Author: NealCordle

Same but different

In November of 2001, I made my last trip to Moscow, Russia before moving back to the states. Moscow is a beautiful city and I always enjoyed visiting, was grateful for those called to serve there, and content to arrive back home again.

On the last night of my visit, in the cold twilight, I walked across Red Square for what I anticipated to be the last time. It was magical. A light snow began to fall. The lights from Lenin’s tomb (btw, he’s still there, unlike Jesus) caused the snow to sparkle in the growing darkness. Walking past the Kremlin walls toward St. Basil’s Cathedral, I felt as if I was stepping into a John LeCarre or Ian Fleming spy novel – Bond, James Bond.

I remembered a conversation I had with a colleague from the IMB a couple of years before. He told me that the late fall was always a wonderful time for new missionaries as they moved to Moscow. For many, snow and cold weather was a novelty. They saw the beauty of the city to which God had called them. However, the second fall was very different for many. It was difficult, as they knew, the second time around, how long, cold and dark a Russia winter can be. And snow is not nearly so beautiful in the spring thaw, revealing the mud beneath. To cope, they needed to gather together with others who had walked the journey before for encouragement and support.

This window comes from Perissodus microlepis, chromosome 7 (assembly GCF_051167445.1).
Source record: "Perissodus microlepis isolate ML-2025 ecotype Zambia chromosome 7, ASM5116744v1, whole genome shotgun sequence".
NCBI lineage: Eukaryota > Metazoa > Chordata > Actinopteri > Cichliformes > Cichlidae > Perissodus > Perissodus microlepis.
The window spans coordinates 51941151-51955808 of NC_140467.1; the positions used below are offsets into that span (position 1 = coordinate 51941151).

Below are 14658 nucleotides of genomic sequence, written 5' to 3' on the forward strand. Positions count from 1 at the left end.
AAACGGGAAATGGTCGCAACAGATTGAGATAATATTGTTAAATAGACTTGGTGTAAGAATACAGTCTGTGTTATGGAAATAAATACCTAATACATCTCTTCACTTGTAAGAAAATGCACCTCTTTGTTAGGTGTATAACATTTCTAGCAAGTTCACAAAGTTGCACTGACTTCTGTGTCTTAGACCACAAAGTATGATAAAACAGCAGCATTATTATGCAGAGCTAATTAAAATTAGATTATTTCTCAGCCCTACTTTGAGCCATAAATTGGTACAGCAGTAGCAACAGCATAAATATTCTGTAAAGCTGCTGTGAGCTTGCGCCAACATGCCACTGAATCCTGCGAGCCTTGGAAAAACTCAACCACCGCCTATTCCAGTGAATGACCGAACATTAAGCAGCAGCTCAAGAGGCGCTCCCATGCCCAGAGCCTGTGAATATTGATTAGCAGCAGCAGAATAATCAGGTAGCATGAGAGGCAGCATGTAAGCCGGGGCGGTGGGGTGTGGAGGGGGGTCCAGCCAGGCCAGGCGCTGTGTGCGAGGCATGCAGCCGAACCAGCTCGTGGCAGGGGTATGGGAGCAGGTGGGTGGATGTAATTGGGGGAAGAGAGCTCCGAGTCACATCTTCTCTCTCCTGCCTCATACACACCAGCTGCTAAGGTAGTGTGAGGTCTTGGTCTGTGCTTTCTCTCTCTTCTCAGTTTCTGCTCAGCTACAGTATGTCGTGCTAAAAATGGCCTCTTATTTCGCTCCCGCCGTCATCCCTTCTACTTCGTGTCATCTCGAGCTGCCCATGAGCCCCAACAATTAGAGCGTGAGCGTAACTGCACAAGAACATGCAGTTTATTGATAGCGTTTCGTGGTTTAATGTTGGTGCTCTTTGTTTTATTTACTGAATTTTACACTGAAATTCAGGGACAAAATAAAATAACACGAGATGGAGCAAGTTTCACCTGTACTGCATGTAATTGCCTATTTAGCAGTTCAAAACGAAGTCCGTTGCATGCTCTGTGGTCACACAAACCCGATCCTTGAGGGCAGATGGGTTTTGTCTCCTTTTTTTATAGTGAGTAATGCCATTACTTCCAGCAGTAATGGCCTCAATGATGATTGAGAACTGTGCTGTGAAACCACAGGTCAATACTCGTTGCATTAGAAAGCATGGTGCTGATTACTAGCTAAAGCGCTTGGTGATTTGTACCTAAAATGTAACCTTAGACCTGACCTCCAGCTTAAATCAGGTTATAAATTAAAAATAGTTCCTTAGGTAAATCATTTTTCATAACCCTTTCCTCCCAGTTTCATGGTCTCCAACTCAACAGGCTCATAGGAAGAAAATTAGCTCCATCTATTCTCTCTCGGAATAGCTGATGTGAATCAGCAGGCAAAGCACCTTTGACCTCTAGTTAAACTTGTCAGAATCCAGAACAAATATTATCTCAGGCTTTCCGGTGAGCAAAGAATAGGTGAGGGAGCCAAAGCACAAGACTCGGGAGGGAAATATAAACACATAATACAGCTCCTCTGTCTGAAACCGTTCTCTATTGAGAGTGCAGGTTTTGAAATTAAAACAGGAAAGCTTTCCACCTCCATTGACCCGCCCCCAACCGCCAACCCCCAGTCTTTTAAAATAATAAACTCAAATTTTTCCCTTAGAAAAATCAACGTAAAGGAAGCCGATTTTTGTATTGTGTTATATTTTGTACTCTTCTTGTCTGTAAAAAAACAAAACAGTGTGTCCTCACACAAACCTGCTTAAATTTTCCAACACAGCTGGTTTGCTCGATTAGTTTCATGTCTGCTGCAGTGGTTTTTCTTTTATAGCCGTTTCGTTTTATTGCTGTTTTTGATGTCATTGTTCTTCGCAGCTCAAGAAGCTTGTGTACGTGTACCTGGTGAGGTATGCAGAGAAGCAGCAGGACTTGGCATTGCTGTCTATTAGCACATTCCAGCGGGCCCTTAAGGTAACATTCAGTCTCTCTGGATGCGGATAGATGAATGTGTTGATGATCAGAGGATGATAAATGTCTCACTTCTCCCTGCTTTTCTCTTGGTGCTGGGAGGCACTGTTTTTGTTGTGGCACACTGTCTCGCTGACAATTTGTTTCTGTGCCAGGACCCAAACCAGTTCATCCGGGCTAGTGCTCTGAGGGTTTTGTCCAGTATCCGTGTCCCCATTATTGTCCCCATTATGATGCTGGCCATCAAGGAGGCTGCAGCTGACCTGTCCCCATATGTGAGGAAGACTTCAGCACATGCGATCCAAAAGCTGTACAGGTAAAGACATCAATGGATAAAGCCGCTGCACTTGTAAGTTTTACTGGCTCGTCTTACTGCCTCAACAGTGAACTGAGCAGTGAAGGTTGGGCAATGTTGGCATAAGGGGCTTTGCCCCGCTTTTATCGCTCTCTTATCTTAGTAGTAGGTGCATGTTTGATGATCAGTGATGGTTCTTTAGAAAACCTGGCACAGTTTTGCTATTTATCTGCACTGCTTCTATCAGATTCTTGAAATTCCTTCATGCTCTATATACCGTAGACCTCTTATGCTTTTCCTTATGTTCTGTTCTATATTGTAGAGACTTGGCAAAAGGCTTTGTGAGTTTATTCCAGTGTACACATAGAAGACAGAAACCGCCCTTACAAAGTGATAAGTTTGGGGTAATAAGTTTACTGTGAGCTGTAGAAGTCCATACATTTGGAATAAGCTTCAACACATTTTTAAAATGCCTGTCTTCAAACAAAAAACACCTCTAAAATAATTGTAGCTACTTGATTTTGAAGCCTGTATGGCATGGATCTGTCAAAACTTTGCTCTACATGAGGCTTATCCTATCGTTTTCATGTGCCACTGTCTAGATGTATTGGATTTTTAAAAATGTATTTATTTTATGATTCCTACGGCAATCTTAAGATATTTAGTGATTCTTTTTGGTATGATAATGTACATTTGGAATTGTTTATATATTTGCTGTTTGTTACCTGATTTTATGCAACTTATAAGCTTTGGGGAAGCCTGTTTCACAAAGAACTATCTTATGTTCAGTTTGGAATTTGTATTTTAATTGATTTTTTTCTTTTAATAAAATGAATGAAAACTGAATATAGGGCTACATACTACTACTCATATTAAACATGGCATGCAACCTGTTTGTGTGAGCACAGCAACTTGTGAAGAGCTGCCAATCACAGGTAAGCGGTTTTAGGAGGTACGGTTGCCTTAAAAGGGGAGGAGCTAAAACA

I’ve reflected on this experience much in the last few days. Joan and I are approaching a season of life when our kids are again out of the house. It feels a lot like last time. There was excitement and joy as we anticipated the experiences that were to come for them. Today, we have the same excitement and joy over what is to come for them. Yet, having been here before, we realize how much time and distance will separate us. We can’t help but be a little melancholy.